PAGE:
Kenneth Eugene Smith is one step closer to becoming the first person in the world to be put to death with nitrogen gas, after the US Supreme Court declined to intervene on Wednesday.
A petition, called a stay of execution, filed by Smith’s attorneys and presented to US Supreme Court Justice Clarence Thomas was denied in an order of the court. There were no additional comments in the order, meaning no justices publicly dissented. Smith’s execution is scheduled for Thursday.
He’s currently being held in a cell in Holman Prison in Atmore.
Robert Grass, an attorney representing Smith, said he did not have a comment on the court’s decision. The death row inmate still has an appeal pending in federal court which could lead to the execution being called off. In that request, the 11th US Circuit Court of Appeals is being asked to block the execution because of the risks associated with the untested method, which has been publicly questioned by the UN and veterinarians.
Earlier this month, US District Judge Austin Huffaker declined to block Smith’s execution and his attorneys appealed the decision.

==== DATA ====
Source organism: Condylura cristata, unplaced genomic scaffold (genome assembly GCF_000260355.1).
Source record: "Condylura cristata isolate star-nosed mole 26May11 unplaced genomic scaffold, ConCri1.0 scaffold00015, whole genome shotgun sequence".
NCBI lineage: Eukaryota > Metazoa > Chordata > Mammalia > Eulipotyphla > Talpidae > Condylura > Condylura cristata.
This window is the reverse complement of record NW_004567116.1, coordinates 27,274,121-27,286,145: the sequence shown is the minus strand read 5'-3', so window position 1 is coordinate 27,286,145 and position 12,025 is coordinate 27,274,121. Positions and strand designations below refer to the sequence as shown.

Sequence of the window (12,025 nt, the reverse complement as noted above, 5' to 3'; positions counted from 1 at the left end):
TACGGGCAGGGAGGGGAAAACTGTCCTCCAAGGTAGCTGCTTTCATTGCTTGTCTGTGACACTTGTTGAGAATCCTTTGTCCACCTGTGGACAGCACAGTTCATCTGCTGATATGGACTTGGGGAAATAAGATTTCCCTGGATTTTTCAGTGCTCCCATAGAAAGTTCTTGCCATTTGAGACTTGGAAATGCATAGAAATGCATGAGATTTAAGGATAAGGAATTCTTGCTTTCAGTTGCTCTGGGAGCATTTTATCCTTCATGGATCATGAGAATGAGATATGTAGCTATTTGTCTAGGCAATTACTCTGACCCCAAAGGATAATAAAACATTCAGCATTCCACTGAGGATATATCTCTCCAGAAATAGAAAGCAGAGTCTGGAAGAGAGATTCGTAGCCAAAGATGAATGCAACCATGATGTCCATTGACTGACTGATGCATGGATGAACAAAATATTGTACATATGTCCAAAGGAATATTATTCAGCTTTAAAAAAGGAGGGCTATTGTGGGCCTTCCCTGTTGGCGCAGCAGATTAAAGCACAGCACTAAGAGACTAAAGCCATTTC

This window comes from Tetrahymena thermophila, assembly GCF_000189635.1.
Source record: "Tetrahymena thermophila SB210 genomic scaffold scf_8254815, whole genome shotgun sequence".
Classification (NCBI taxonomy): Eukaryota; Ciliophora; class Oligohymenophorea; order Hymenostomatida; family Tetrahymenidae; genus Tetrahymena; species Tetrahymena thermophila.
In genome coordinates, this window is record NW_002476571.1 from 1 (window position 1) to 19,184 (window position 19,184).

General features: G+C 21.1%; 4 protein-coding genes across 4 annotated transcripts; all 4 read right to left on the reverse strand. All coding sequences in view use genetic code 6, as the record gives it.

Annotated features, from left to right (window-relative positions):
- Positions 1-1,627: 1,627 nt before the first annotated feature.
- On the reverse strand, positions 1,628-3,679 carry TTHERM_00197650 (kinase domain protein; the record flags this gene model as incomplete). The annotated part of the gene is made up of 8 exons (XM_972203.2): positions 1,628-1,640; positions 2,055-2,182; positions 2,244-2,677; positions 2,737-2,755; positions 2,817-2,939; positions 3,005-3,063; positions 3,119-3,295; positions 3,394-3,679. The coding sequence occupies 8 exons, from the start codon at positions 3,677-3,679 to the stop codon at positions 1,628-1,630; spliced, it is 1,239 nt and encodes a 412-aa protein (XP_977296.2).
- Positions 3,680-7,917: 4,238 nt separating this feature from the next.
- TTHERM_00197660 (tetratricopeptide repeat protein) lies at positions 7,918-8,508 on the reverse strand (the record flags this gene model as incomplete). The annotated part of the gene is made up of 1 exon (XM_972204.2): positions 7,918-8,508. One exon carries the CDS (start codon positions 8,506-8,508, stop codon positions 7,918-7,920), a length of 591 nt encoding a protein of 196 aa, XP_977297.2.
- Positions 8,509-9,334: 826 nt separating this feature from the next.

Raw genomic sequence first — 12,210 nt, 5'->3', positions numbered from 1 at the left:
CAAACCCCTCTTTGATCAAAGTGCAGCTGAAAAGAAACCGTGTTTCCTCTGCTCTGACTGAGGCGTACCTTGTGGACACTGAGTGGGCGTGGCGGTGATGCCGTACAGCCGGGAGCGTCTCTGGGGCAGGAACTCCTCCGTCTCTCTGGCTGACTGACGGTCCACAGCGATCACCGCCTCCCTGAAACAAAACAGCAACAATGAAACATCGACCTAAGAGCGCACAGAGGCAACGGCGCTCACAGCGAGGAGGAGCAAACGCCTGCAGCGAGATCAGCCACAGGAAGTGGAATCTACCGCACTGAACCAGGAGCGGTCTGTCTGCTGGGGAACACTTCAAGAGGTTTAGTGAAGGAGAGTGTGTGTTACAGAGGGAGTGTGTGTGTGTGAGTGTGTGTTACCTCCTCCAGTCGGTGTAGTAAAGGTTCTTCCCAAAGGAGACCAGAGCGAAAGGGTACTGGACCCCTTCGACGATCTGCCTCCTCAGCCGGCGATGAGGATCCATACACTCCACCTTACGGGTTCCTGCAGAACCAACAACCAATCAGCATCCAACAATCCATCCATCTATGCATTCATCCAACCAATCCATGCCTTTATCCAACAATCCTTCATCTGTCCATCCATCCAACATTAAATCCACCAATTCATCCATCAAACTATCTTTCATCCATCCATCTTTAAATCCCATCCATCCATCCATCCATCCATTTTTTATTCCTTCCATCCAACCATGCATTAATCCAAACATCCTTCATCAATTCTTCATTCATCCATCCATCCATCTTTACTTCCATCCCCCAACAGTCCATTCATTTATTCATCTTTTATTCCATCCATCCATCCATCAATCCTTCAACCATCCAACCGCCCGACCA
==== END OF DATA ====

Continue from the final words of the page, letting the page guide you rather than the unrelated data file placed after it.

The Alabama Department of Corrections previously tried to execute Smith via lethal injection in 2022. The attempt failed because officials were unable to insert intravenous lines into his system for four hours. He said the experience left him with post-traumatic stress disorder.
The question presented to the Supreme Court by Smith’s attorneys was whether officials have the right to execute him a second time and whether a second execution attempt would constitute “cruel and unusual punishments” under the Eighth and 14th Amendments of the US Constitution.
If Smith’s execution goes forward, he will become the first person to be executed with any type of gas since 1999, per the Death Penalty Information Center.
Smith previously stated that his preferred method of execution is nitrogen gas but has expressed concerns regarding the state’s current protocol for the method, which states that prisoners will be fitted with a mask and breathing tube to control gas, slowly depriving them of oxygen.
Oklahoma and Mississippi have also approved the use of nitrogen gas for executions.
In a response to the Supreme Court filing, the state called the untested method “perhaps the most humane method of execution ever devised.”
Smith was convicted of murdering Elizabeth Sennett, a pastor’s wife, in 1988 in a murder-for-hire scheme. He was part of a two-person team paid to commit the crime. Upon entering the woman’s home, officials discovered she’d been stabbed 10 times.
In 1996, a jury recommended a life in prison sentence 11 to 1 but that decision was overridden by the judge presiding over the case, who sentenced Smith to death.
Alabama barred the ability of judge’s to override a jury’s recommendation in 2017 but the new law does not apply retroactively.